Feng then starts working on the new tour itinerary and all customers are brought to see an authentic “old” village in the rural part of Beijing, where the villagers put up an energetic performance to entertain their guests. The tour then ends with an old courtyard visit with an old couple, and along the way the tour is peppered with intriguing details on Beijing's old quarters.

The lessons to be learnt are as follows:-

1) Quality of Tours – This had to be maintained as the foundation of CCC and their reputation depended on it. If the tours were too commercialised, then it would lose its culture focus and hence the positioning of CCC would go awry.

2) Unprofitable Divisions – As in any organization, a rigid focus on costs and contribution margin analysis have to be conducted to ensure unprofitable divisions are cut/divested, while nurturing and building up the revenues and business prospects of the more profitable ones. Sometimes it does not pay to over-emphasize on trying to turnaround unprofitable divisions, and one can save costs in the long-term by immediately terminating them.

3) Niche Focus – The CCC was operating in a niche industry, so in a way this limited competition as not everyone has the expertise or knowledge in running a cultural centre. However, Feng has to ensure that a niche focus can allow the organization to be profitable; thus he has to work through the numbers to maximize profits and minimize costs.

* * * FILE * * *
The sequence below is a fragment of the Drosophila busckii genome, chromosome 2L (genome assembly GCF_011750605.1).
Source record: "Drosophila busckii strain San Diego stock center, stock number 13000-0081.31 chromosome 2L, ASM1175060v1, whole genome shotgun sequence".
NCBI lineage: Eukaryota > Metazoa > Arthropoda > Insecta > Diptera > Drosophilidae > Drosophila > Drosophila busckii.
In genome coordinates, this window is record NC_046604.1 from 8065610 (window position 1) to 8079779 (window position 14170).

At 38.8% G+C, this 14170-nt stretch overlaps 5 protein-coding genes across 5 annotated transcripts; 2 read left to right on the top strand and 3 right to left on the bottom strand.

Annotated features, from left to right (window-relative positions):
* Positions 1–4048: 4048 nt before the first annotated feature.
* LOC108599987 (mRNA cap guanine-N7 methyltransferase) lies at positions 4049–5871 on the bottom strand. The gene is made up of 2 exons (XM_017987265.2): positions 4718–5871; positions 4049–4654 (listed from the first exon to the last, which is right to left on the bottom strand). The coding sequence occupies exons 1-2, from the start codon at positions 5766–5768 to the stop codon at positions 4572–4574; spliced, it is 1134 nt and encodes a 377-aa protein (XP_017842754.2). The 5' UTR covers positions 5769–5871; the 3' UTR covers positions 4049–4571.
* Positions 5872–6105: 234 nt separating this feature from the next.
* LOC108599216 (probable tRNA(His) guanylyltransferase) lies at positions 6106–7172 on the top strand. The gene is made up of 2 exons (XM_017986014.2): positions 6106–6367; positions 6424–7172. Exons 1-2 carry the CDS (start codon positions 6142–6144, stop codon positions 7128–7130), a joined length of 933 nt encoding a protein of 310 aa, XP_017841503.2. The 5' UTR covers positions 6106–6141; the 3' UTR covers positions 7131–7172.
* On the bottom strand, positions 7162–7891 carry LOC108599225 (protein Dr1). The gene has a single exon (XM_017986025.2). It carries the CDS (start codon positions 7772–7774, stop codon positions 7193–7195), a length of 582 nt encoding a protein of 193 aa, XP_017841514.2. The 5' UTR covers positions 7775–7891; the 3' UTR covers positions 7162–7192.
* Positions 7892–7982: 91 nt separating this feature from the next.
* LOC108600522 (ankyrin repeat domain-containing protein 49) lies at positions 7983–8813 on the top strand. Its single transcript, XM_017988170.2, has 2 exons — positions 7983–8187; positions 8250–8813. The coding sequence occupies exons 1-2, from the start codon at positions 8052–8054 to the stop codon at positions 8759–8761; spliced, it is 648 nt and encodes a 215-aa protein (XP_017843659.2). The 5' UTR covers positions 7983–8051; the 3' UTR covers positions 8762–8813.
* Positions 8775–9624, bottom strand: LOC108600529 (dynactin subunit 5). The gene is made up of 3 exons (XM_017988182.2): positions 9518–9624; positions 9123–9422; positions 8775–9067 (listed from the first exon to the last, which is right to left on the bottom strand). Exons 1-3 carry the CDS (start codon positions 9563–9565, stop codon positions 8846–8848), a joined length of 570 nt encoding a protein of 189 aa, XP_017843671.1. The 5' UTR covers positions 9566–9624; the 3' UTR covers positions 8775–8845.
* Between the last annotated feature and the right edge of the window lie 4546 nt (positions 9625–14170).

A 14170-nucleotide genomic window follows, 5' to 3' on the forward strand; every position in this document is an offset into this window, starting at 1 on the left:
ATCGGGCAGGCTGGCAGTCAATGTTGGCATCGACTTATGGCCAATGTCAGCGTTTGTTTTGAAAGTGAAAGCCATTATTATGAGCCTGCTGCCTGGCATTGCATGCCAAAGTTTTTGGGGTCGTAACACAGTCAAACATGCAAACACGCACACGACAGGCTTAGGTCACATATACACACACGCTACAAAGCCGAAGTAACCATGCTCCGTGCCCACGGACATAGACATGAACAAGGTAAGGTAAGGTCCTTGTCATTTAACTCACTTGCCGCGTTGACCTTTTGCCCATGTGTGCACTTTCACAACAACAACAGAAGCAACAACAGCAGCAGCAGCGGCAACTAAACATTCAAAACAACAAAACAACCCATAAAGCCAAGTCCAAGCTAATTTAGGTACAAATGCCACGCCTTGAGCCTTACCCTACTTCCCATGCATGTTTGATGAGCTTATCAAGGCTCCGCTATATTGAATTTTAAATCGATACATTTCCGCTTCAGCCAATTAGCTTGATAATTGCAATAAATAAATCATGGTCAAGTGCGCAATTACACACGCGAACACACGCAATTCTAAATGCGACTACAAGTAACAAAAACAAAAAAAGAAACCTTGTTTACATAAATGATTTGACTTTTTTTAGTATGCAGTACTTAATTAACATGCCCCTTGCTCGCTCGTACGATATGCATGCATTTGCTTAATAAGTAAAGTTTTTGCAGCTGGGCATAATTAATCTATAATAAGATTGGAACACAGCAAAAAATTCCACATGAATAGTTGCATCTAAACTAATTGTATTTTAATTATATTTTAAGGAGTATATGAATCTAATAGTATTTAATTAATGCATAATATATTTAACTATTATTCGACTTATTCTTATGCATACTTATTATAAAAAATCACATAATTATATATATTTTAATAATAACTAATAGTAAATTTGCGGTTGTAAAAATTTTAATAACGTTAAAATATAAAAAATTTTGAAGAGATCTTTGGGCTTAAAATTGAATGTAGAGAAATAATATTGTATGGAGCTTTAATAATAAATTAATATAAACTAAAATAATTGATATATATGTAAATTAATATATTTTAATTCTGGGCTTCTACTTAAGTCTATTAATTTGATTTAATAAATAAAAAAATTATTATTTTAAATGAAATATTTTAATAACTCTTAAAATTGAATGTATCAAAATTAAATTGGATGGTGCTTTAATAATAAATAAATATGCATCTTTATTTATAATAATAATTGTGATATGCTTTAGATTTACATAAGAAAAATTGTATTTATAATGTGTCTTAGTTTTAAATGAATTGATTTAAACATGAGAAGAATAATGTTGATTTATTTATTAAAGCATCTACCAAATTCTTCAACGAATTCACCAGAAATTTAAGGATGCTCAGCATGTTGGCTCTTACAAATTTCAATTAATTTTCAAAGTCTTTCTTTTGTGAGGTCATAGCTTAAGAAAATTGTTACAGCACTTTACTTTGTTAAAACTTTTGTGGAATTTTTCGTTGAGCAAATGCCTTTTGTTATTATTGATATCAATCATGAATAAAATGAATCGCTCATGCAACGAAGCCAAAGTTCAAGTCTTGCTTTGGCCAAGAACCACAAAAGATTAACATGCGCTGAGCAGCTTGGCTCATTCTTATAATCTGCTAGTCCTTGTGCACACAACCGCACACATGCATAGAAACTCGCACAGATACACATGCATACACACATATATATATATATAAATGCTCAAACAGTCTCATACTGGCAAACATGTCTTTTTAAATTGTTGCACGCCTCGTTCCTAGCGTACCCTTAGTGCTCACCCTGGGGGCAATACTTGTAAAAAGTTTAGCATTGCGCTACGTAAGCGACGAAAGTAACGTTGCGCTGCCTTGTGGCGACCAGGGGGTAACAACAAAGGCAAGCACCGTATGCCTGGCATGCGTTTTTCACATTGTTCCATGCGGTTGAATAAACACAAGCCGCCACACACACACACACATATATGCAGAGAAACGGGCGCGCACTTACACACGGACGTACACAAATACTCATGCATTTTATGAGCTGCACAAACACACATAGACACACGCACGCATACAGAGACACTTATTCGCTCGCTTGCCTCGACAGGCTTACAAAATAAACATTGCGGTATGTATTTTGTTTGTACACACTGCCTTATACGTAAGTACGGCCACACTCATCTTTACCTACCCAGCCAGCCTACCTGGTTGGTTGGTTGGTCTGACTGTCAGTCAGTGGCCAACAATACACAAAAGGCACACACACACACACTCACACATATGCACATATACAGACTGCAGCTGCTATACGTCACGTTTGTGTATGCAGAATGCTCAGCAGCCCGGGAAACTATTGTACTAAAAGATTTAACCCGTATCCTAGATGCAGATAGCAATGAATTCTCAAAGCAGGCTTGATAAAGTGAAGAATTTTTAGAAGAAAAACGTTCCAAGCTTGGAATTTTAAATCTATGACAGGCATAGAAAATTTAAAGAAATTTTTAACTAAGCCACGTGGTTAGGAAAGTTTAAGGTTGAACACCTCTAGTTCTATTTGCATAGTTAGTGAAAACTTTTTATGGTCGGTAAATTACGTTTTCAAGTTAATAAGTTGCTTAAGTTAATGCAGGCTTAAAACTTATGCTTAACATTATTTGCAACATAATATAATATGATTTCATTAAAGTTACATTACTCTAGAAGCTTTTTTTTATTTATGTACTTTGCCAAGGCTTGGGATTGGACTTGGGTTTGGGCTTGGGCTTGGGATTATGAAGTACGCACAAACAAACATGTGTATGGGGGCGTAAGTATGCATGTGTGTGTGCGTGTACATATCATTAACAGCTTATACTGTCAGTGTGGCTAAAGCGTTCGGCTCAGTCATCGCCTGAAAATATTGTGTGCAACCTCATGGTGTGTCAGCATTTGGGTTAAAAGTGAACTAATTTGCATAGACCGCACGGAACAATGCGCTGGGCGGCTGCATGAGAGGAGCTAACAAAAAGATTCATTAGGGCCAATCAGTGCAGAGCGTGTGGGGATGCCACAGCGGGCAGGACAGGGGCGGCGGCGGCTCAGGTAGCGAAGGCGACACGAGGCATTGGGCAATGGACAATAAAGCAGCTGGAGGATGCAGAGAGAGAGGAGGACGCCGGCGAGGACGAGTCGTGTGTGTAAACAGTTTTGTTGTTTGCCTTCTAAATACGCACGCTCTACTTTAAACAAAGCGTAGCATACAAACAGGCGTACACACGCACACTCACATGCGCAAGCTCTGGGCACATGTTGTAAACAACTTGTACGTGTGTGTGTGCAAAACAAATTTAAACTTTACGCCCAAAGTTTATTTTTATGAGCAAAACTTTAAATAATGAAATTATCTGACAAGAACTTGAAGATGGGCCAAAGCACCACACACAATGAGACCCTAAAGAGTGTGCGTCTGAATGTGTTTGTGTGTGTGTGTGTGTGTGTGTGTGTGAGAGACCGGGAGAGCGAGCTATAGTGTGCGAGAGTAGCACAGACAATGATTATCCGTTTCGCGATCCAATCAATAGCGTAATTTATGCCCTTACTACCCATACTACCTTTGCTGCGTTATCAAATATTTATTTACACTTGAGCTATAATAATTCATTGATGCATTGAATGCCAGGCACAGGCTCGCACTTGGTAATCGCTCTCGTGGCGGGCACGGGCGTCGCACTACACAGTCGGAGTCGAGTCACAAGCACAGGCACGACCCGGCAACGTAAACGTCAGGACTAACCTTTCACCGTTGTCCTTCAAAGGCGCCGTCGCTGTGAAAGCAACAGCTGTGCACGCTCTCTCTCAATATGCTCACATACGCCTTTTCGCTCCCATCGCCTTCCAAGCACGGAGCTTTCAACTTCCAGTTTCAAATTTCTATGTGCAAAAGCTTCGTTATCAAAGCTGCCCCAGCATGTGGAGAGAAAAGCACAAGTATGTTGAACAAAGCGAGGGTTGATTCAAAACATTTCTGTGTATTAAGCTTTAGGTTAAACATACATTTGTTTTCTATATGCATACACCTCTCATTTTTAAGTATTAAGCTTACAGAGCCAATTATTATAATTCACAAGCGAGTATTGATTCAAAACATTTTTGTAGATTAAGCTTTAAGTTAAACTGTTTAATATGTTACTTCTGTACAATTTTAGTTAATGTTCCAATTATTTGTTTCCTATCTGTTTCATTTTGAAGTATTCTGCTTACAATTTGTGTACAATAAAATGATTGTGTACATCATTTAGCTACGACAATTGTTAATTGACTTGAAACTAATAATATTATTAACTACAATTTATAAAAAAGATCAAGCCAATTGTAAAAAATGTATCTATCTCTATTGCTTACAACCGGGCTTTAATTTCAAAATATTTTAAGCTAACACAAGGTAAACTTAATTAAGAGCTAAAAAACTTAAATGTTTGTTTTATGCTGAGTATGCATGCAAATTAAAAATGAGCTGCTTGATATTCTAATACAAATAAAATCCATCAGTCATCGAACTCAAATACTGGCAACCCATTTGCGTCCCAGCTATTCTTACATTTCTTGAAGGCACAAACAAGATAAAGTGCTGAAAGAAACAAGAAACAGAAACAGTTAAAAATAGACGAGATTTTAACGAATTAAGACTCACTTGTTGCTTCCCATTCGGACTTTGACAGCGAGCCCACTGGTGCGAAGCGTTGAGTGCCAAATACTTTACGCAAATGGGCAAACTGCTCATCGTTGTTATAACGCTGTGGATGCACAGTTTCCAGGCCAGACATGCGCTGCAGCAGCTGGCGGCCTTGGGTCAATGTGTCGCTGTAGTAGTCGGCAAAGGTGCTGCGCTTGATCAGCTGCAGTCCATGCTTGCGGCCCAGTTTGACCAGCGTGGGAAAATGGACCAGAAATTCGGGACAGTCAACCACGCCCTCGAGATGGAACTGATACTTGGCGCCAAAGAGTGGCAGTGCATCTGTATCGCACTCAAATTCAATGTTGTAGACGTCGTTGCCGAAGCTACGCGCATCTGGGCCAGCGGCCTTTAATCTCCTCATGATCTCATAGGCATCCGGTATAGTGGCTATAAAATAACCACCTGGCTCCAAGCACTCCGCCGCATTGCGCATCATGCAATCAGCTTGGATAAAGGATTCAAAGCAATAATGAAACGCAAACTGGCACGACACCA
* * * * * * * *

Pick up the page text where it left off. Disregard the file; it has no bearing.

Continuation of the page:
4) Delegation of Duties - The CEO Feng should not undertake to supervise every single tour and workshop. Even though he is passionate about the business, his time can be better spent in planning, strategizing and organizing rather than being personally involved. This point stresses the importance of delegation of duties to ensure a lean and efficient organization.

In the end, the new tour had about 30 customers, just a fifth of what was targeted and planned for; but it represented a good start as customer feedback was more positive and the enjoyment factor was definitely there! James Sun mentions another of Sun Tzu’s sayings: “Opportunities Multiply as They Are Seized”, so taking advantage of such opportunities opens up more potential business for CCC to expand their offerings.

One complaint of mine is that no numbers were provided or mentioned at all with regards to costs, margins, pricing and revenues; but this is understandable considering the information is probably private and confidential. Still, one must remember that aside from assessing the marketing and strategic aspects of a business decision, one has to run through numerical projections and forecasts as well. These all contribute to a holistic review of the entire business and makes for better business decisions.

I will be blogging about Part 3 of the series* soon, which is on Plastered 8 business also domiciled in Beijing, China.

*Note that the each episode is shown weekly on Channel News Asia, but I will not be blogging about each episode consecutively; hence there will be a time lag between what is blogged about and the actual airing of the episode. Readers who cannot recall what went on are advised to either record the episode down or try to find it on the Internet (Youtube may be a good place to start searching).

Visit the CCC's website at